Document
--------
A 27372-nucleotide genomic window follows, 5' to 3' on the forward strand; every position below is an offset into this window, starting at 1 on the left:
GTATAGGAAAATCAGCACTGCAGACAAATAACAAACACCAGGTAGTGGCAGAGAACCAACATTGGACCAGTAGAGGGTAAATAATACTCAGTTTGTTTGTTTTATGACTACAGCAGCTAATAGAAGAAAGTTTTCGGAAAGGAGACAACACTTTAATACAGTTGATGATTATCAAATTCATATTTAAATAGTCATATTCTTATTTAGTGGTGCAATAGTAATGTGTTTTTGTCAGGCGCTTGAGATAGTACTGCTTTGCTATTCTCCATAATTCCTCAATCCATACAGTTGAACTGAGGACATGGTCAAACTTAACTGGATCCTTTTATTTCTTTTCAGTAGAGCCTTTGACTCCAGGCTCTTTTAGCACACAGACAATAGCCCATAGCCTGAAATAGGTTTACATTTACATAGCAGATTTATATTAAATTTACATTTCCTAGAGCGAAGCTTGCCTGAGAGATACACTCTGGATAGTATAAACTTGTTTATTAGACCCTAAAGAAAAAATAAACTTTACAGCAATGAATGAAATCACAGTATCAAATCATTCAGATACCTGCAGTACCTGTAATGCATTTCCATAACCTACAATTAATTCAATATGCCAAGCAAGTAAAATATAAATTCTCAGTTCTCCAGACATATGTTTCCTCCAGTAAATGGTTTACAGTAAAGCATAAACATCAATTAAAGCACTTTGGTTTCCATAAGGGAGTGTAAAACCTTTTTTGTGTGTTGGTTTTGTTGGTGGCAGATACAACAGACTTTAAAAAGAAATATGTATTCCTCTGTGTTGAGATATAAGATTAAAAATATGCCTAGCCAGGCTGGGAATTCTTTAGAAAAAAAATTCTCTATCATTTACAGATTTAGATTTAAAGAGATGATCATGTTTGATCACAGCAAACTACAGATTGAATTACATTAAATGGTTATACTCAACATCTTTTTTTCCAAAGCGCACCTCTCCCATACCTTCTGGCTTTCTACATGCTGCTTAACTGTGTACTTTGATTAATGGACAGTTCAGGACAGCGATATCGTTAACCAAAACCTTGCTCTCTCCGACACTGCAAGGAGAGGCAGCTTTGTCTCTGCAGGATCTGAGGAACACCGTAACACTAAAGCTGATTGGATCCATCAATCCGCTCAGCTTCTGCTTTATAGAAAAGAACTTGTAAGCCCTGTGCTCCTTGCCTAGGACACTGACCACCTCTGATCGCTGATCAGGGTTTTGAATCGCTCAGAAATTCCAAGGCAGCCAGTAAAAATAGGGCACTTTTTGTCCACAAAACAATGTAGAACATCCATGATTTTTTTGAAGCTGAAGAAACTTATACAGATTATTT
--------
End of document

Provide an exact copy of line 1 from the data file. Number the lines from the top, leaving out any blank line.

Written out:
A 27372-nucleotide genomic window follows, 5' to 3' on the forward strand; every position below is an offset into this window, starting at 1 on the left: